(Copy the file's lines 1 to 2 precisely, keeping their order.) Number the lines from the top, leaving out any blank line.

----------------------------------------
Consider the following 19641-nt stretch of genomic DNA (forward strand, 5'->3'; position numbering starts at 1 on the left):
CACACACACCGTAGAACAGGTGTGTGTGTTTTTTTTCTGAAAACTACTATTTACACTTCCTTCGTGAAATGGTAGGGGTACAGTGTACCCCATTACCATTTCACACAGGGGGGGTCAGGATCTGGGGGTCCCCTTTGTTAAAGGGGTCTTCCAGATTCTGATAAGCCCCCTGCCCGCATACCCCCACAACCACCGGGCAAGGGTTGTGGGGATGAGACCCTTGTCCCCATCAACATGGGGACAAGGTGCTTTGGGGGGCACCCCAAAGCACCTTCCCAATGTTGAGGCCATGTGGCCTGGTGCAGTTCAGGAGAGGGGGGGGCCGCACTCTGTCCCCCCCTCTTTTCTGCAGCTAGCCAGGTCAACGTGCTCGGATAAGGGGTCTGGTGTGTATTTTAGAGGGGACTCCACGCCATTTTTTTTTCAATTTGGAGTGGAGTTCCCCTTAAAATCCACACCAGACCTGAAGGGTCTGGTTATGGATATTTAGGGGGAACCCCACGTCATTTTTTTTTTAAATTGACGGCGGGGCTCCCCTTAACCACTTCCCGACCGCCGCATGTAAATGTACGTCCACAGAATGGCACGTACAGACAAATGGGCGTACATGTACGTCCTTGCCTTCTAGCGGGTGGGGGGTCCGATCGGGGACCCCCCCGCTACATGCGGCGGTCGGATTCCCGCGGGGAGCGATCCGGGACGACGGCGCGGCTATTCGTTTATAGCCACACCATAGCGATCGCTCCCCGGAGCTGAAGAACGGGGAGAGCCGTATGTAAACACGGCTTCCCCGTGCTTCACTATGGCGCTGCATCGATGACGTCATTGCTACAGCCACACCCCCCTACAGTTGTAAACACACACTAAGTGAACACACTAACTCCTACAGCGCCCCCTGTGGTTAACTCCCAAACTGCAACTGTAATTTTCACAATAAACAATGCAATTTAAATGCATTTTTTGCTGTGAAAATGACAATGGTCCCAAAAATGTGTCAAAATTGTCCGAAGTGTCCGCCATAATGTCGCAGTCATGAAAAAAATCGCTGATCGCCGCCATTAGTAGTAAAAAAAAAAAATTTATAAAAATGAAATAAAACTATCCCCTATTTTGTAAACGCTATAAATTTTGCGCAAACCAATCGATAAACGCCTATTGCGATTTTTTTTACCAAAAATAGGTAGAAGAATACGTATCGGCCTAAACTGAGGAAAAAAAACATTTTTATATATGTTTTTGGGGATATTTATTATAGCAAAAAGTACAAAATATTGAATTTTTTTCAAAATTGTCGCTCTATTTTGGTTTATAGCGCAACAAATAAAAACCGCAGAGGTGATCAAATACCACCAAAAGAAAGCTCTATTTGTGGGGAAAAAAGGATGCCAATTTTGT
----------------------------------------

Consider the following 19641-nt stretch of genomic DNA (forward strand, 5'->3'; position numbering starts at 1 on the left):
CACACACACCGTAGAACAGGTGTGTGTGTTTTTTTTCTGAAAACTACTATTTACACTTCCTTCGTGAAATGGTAGGGGTACAGTGTACCCCATTACCATTTCACACAGGGGGGGTCAGGATCTGGGGGTCCCCTTTGTTAAAGGGGTCTTCCAGATTCTGATAAGCCCCCTGCCCGCATACCCCCACAACCACCGGGCAAGGGTTGTGGGGATGAGACCCTTGTCCCCATCAACATGGGGACAAGGTGCTTTGGGGGGCACCCCAAAGCACCTTCCCAATGTTGAGGCCATGTGGCCTGGTGCAGTTCAGGAGAGGGGGGGGCCGCACTCTGTCCCCCCCTCTTTTCTGCAGCTAGCCAGGTCAACGTGCTCGGATAAGGGGTCTGGTGTGTATTTTAGAGGGGACTCCACGCCATTTTTTTTTCAATTTGGAGTGGAGTTCCCCTTAAAATCCACACCAGACCTGAAGGGTCTGGTTATGGATATTTAGGGGGAACCCCACGTCATTTTTTTTTTAAATTGACGGCGGGGCTCCCCTTAACCACTTCCCGACCGCCGCATGTAAATGTACGTCCACAGAATGGCACGTACAGACAAATGGGCGTACATGTACGTCCTTGCCTTCTAGCGGGTGGGGGGTCCGATCGGGGACCCCCCCGCTACATGCGGCGGTCGGATTCCCGCGGGGAGCGATCCGGGACGACGGCGCGGCTATTCGTTTATAGCCACACCATAGCGATCGCTCCCCGGAGCTGAAGAACGGGGAGAGCCGTATGTAAACACGGCTTCCCCGTGCTTCACTATGGCGCTGCATCGATGACGTCATTGCTACAGCCACACCCCCCTACAGTTGTAAACACACACTAAGTGAACACACTAACTCCTACAGCGCCCCCTGTGGTTAACTCCCAAACTGCAACTGTAATTTTCACAATAAACAATGCAATTTAAATGCATTTTTTGCTGTGAAAATGACAATGGTCCCAAAAATGTGTCAAAATTGTCCGAAGTGTCCGCCATAATGTCGCAGTCATGAAAAAAATCGCTGATCGCCGCCATTAGTAGTAAAAAAAAAAAATTTATAAAAATGAAATAAAACTATCCCCTATTTTGTAAACGCTATAAATTTTGCGCAAACCAATCGATAAACGCCTATTGCGATTTTTTTTACCAAAAATAGGTAGAAGAATACGTATCGGCCTAAACTGAGGAAAAAAAACATTTTTATATATGTTTTTGGGGATATTTATTATAGCAAAAAGTACAAAATATTGAATTTTTTTCAAAATTGTCGCTCTATTTTGGTTTATAGCGCAACAAATAAAAACCGCAGAGGTGATCAAATACCACCAAAAGAAAGCTCTATTTGTGGGGAAAAAAGGATGCCAATTTTGT